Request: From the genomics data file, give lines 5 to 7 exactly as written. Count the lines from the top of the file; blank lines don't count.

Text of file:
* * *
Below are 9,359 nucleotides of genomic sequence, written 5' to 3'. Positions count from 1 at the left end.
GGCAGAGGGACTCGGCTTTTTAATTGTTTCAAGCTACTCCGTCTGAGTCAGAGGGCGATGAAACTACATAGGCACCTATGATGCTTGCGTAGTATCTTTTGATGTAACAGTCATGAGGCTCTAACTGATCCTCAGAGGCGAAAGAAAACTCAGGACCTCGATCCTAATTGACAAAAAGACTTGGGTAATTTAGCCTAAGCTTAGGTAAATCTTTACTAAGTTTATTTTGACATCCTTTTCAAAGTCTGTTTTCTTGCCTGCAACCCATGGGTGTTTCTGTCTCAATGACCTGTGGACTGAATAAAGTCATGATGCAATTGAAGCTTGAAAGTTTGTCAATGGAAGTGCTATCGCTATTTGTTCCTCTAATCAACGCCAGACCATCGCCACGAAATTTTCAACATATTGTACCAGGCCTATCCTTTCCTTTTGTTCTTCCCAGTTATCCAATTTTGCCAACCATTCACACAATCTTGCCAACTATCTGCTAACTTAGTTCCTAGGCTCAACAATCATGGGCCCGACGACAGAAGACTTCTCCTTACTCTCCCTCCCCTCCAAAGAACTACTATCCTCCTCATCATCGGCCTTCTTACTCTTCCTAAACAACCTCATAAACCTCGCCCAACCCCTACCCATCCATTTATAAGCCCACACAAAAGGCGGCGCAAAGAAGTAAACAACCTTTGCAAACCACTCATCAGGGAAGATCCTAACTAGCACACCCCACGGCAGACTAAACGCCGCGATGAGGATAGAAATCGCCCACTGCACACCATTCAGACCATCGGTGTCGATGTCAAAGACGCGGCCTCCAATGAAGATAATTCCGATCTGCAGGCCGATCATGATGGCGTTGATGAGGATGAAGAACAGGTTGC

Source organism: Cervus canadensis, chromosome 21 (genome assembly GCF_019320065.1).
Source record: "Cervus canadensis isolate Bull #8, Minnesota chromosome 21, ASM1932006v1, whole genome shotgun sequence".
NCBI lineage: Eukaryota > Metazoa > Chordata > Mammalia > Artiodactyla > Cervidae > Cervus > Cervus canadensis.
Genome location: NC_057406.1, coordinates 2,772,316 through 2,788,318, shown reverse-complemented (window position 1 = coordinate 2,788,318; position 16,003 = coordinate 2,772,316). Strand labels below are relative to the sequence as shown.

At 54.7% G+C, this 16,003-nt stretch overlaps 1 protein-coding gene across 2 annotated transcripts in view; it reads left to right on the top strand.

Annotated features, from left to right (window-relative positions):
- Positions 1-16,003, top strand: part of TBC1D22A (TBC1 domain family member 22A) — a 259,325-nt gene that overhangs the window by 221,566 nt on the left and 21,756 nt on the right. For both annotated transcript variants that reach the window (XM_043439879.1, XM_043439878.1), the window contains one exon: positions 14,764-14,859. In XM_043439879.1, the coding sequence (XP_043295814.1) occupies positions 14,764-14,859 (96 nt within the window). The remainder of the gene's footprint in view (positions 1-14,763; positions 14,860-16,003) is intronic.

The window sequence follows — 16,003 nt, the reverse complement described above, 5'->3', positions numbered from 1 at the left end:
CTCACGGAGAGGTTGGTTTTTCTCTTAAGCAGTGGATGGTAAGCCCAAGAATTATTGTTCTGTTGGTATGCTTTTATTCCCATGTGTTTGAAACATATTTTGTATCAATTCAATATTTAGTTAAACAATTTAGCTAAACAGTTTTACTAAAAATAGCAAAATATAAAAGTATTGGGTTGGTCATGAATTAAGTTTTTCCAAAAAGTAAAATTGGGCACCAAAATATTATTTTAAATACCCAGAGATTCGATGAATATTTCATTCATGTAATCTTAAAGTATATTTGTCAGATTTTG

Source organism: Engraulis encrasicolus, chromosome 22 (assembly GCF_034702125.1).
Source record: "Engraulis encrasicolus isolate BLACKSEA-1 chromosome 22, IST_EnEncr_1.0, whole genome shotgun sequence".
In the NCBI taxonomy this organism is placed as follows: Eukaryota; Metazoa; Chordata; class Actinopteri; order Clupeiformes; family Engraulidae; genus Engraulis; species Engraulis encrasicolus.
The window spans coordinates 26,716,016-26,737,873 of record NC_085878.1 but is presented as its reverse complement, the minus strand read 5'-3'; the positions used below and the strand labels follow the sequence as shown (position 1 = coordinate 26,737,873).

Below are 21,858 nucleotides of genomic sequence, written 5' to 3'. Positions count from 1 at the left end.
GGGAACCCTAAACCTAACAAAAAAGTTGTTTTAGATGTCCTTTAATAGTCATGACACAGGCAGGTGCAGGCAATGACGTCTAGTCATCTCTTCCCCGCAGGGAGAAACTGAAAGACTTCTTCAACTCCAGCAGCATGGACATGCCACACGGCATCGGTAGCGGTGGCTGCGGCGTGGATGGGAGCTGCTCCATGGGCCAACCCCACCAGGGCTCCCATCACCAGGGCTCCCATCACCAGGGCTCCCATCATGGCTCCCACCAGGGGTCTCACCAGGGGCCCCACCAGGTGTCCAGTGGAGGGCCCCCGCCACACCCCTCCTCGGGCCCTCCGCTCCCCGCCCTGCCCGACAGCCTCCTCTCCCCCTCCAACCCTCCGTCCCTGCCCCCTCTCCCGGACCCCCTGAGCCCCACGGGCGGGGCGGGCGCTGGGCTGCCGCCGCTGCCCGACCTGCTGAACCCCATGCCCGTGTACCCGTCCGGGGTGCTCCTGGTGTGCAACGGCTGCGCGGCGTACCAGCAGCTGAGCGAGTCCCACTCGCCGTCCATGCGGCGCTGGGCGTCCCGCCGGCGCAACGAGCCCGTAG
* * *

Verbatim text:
NCBI lineage: Eukaryota > Metazoa > Chordata > Mammalia > Artiodactyla > Cervidae > Cervus > Cervus canadensis.
Genome location: NC_057406.1, coordinates 2,772,316 through 2,788,318, shown reverse-complemented (window position 1 = coordinate 2,788,318; position 16,003 = coordinate 2,772,316). Strand labels below are relative to the sequence as shown.

At 54.7% G+C, this 16,003-nt stretch overlaps 1 protein-coding gene across 2 annotated transcripts in view; it reads left to right on the top strand.